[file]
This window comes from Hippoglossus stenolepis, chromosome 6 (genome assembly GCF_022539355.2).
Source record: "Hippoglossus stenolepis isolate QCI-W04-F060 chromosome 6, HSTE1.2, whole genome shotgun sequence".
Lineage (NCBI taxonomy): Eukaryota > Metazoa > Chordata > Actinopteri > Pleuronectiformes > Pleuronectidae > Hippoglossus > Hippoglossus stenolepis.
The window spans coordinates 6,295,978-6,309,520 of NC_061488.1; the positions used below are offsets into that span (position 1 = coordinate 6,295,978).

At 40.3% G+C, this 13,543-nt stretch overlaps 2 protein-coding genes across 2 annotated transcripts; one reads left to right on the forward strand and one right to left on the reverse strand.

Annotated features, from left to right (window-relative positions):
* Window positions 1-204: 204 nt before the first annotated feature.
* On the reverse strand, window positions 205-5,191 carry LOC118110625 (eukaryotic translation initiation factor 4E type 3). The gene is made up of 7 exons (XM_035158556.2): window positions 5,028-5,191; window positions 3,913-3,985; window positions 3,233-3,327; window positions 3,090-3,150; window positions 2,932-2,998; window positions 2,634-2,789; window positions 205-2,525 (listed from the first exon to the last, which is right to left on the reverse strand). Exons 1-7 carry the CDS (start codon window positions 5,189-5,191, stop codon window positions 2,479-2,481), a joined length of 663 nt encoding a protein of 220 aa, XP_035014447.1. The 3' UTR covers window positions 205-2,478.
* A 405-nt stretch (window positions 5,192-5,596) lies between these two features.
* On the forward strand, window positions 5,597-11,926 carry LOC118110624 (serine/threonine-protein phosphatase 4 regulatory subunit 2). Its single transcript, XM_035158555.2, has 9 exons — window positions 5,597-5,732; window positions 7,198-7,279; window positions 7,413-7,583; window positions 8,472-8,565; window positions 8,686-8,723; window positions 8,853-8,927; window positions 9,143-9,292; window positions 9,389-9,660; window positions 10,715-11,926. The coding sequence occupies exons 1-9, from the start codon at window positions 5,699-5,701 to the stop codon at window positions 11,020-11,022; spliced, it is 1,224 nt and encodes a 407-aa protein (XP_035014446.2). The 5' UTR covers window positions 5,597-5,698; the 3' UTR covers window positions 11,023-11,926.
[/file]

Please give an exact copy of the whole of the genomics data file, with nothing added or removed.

This window comes from Hippoglossus stenolepis, chromosome 6 (genome assembly GCF_022539355.2).
Source record: "Hippoglossus stenolepis isolate QCI-W04-F060 chromosome 6, HSTE1.2, whole genome shotgun sequence".
Lineage (NCBI taxonomy): Eukaryota > Metazoa > Chordata > Actinopteri > Pleuronectiformes > Pleuronectidae > Hippoglossus > Hippoglossus stenolepis.
The window spans coordinates 6,295,978-6,309,520 of NC_061488.1; the positions used below are offsets into that span (position 1 = coordinate 6,295,978).

At 40.3% G+C, this 13,543-nt stretch overlaps 2 protein-coding genes across 2 annotated transcripts; one reads left to right on the forward strand and one right to left on the reverse strand.

Annotated features, from left to right (window-relative positions):
* Window positions 1-204: 204 nt before the first annotated feature.
* On the reverse strand, window positions 205-5,191 carry LOC118110625 (eukaryotic translation initiation factor 4E type 3). The gene is made up of 7 exons (XM_035158556.2): window positions 5,028-5,191; window positions 3,913-3,985; window positions 3,233-3,327; window positions 3,090-3,150; window positions 2,932-2,998; window positions 2,634-2,789; window positions 205-2,525 (listed from the first exon to the last, which is right to left on the reverse strand). Exons 1-7 carry the CDS (start codon window positions 5,189-5,191, stop codon window positions 2,479-2,481), a joined length of 663 nt encoding a protein of 220 aa, XP_035014447.1. The 3' UTR covers window positions 205-2,478.
* A 405-nt stretch (window positions 5,192-5,596) lies between these two features.
* On the forward strand, window positions 5,597-11,926 carry LOC118110624 (serine/threonine-protein phosphatase 4 regulatory subunit 2). Its single transcript, XM_035158555.2, has 9 exons — window positions 5,597-5,732; window positions 7,198-7,279; window positions 7,413-7,583; window positions 8,472-8,565; window positions 8,686-8,723; window positions 8,853-8,927; window positions 9,143-9,292; window positions 9,389-9,660; window positions 10,715-11,926. The coding sequence occupies exons 1-9, from the start codon at window positions 5,699-5,701 to the stop codon at window positions 11,020-11,022; spliced, it is 1,224 nt and encodes a 407-aa protein (XP_035014446.2). The 5' UTR covers window positions 5,597-5,698; the 3' UTR covers window positions 11,023-11,926.